Victim Confidentiality Considerations For Domestic Violence and Sexual Assault Programs When Responding to Rare or Emergency Situations
A wide range of situations can arise for programs providing services to victims of domestic violence, dating violence, sexual assault, or stalking. Given the complex and critical safety issues faced by victims, programs should have policies to address victim safety and confidentiality in unusual or emergency circumstances. Examples of special situations that might arise include: medical and other emergencies; instances where a victim/client (or the victim’s child) commits a crime while accessing or using services; and, situations where a victim brings civil or criminal claims against another client or the agency.
Programs/agencies should practice best confidentiality and safety practices in each special circumstance that arises. However, situations vary. This piece cannot address all special circumstances that will arise for programs and is not to be considered legal advice. When addressing these or other situations, a program should always obtain legal advice from an attorney who is familiar with all the confidentiality and privilege laws relevant to your program and the victims you serve.
What Programs Need To Know About Confidentiality
First and foremost: be an advocate. Remember it’s the survivor’s information. The survivor retains the right to choose when, how and what personal information will be shared, or not shared, and with whom. Agencies and advocates are responsible for respecting and honoring the victim’s wishes and safeguarding any of the survivor’s information that they collect or hold.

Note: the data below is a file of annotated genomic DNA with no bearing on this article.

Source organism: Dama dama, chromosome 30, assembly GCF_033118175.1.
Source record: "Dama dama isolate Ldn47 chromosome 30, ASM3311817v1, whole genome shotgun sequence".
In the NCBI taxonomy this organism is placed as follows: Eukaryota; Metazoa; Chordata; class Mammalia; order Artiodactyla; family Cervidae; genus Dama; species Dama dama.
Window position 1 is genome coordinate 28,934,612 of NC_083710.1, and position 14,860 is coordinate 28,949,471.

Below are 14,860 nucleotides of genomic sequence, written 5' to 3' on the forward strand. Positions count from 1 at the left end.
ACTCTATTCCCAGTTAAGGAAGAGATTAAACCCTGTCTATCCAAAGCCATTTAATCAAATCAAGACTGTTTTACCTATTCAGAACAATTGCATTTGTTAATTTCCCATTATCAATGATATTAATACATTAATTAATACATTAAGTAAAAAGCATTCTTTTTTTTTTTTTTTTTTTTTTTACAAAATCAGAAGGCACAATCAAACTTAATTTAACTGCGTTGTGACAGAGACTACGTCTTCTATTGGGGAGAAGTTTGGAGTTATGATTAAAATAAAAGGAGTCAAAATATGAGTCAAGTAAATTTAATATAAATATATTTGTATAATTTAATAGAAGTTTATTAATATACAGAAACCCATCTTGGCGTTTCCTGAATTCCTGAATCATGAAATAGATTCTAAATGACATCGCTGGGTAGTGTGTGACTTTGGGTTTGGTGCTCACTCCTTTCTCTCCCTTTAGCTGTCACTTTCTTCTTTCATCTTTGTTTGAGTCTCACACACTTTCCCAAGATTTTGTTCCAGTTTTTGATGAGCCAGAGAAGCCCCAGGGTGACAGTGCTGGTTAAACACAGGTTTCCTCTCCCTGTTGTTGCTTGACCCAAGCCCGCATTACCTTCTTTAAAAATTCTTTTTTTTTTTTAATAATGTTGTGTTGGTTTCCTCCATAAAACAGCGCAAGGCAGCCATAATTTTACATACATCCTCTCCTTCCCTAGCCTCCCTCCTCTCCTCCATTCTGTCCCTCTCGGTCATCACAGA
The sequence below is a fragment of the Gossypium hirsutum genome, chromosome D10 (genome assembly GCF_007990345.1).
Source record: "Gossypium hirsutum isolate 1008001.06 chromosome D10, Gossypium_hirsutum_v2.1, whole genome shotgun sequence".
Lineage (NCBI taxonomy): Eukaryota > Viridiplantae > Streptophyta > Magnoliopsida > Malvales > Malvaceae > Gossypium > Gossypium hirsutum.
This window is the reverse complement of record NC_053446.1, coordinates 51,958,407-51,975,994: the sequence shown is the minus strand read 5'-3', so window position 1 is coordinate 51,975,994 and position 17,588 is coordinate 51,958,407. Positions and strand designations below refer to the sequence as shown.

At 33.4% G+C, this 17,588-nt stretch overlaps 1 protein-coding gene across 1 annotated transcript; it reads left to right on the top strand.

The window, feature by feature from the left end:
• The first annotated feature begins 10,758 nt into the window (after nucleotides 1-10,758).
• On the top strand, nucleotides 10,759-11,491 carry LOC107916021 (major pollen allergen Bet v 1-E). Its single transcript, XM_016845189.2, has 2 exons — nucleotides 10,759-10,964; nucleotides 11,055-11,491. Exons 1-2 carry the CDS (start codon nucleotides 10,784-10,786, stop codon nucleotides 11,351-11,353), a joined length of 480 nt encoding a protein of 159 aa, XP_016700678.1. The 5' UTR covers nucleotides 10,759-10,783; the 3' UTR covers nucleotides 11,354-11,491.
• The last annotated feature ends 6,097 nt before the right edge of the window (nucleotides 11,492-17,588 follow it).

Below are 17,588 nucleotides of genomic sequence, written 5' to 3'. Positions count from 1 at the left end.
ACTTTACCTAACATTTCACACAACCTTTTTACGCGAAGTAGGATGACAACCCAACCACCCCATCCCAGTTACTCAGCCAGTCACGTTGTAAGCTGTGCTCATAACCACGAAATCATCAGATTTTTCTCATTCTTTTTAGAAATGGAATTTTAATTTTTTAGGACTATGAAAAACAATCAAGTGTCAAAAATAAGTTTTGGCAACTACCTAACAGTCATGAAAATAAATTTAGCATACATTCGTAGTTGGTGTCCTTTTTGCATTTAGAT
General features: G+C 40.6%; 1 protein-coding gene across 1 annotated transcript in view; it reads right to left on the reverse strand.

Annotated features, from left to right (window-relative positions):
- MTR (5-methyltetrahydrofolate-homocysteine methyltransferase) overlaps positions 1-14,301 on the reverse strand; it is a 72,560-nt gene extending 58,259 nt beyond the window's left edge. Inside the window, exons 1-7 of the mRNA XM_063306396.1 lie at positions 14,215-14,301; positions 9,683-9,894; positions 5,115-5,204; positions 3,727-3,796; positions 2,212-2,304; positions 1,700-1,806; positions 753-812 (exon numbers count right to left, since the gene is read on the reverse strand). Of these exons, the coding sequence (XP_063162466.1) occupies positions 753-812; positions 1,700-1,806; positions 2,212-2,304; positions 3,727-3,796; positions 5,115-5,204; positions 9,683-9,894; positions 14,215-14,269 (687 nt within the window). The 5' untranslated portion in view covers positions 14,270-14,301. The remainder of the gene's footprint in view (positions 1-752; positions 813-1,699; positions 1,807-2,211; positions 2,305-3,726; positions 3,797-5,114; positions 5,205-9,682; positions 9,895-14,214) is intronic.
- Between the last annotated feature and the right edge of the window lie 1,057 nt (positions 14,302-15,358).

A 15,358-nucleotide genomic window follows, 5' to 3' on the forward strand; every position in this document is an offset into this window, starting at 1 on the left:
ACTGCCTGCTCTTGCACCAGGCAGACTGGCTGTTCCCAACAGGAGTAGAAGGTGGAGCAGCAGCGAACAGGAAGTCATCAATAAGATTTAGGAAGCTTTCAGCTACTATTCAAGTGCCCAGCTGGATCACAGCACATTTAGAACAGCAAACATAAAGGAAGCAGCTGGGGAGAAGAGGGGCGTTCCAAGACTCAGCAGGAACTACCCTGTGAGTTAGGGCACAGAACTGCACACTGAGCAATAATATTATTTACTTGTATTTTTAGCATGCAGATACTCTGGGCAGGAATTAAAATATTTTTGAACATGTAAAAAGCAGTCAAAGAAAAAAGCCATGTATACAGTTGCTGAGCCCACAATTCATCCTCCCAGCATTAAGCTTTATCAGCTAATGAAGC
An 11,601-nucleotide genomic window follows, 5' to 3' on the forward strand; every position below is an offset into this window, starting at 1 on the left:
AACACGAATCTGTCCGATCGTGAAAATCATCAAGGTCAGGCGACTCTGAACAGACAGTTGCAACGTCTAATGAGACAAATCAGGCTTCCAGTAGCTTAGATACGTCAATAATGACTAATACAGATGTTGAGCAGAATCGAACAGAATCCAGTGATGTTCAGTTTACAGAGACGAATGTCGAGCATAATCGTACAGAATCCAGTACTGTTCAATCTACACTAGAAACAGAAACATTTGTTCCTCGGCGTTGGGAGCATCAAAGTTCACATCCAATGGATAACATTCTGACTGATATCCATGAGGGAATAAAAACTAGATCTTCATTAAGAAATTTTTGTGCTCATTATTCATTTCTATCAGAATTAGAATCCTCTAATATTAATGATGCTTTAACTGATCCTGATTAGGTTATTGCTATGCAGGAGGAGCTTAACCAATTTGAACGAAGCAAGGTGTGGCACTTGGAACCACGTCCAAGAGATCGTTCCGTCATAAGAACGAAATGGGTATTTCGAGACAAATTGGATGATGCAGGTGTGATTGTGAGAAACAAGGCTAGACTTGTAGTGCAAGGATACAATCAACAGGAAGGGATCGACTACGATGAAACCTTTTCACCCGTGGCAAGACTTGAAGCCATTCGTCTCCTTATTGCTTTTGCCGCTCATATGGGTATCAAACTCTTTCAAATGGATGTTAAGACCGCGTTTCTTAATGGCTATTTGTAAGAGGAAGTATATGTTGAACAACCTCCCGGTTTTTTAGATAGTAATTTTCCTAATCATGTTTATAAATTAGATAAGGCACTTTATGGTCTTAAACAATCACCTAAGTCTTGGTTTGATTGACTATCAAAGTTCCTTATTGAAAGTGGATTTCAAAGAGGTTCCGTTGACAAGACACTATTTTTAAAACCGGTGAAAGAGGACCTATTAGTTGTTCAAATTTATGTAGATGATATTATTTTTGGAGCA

Law and General Principles: Your program must know the law that governs confidentiality and any exceptions to those laws.
Federally, the U.S. Violence Against Women Act and the U.S. Family Violence Prevention and Services Act each have specific confidentiality protections that apply to many domestic violence and sexual assault programs. State/territorial/ tribal laws also may have various confidentiality provisions that apply to domestic violence and sexual assault advocates.
Your program/agency has a legal obligation to protect the survivor’s personally identifiable information.
Your program should not release any information about the victim/client unless you have the clearly informed, written and signed, reasonably time-limited consent of the client. This is best practice in any situation. The survivor gets to choose when, how and what personal information will be shared, or not shared, and with whom.
Programs may only share the specific information the client allows in the release.
Even when state/territorial/tribal law or court mandate requires the program to disclose or release information about the client, the program may only share the minimum information necessary to meet the statutory or court mandate.
The program/agency is required to take steps to notify the victim of any disclosure and to continue taking steps to protect the victim’s safety and privacy.
If your program is unsure how laws apply to a certain situation, you should consult with a local attorney or other experts. Confidentiality and privilege laws vary by jurisdiction, as do other laws that may affect an agency or individual staff person’s response. Furthermore, a particular situation may require a closer analysis of the ways federal, state/territorial/tribal, and local law apply, which may require localized legal advice.
How Programs Can Respond